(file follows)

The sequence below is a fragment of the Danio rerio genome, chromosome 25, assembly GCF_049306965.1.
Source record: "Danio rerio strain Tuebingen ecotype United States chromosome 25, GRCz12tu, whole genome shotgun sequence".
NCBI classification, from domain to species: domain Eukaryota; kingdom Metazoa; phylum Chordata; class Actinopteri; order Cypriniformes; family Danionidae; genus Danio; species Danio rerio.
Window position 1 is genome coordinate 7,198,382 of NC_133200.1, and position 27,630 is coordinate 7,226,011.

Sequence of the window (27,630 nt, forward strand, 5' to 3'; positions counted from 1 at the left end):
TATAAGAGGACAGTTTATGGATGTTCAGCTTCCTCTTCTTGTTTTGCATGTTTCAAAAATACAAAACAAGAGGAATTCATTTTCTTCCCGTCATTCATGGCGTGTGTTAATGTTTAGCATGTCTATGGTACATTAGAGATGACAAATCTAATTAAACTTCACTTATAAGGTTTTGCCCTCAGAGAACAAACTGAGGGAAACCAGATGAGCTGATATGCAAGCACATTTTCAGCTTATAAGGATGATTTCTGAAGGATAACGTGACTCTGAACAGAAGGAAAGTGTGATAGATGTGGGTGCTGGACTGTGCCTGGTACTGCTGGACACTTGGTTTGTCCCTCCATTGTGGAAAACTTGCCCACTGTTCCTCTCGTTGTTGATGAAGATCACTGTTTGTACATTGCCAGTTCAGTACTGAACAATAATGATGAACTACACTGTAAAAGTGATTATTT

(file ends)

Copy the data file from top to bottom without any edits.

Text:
The sequence below is a fragment of the Danio rerio genome, chromosome 25, assembly GCF_049306965.1.
Source record: "Danio rerio strain Tuebingen ecotype United States chromosome 25, GRCz12tu, whole genome shotgun sequence".
NCBI classification, from domain to species: domain Eukaryota; kingdom Metazoa; phylum Chordata; class Actinopteri; order Cypriniformes; family Danionidae; genus Danio; species Danio rerio.
Window position 1 is genome coordinate 7,198,382 of NC_133200.1, and position 27,630 is coordinate 7,226,011.

Sequence of the window (27,630 nt, forward strand, 5' to 3'; positions counted from 1 at the left end):
TATAAGAGGACAGTTTATGGATGTTCAGCTTCCTCTTCTTGTTTTGCATGTTTCAAAAATACAAAACAAGAGGAATTCATTTTCTTCCCGTCATTCATGGCGTGTGTTAATGTTTAGCATGTCTATGGTACATTAGAGATGACAAATCTAATTAAACTTCACTTATAAGGTTTTGCCCTCAGAGAACAAACTGAGGGAAACCAGATGAGCTGATATGCAAGCACATTTTCAGCTTATAAGGATGATTTCTGAAGGATAACGTGACTCTGAACAGAAGGAAAGTGTGATAGATGTGGGTGCTGGACTGTGCCTGGTACTGCTGGACACTTGGTTTGTCCCTCCATTGTGGAAAACTTGCCCACTGTTCCTCTCGTTGTTGATGAAGATCACTGTTTGTACATTGCCAGTTCAGTACTGAACAATAATGATGAACTACACTGTAAAAGTGATTATTT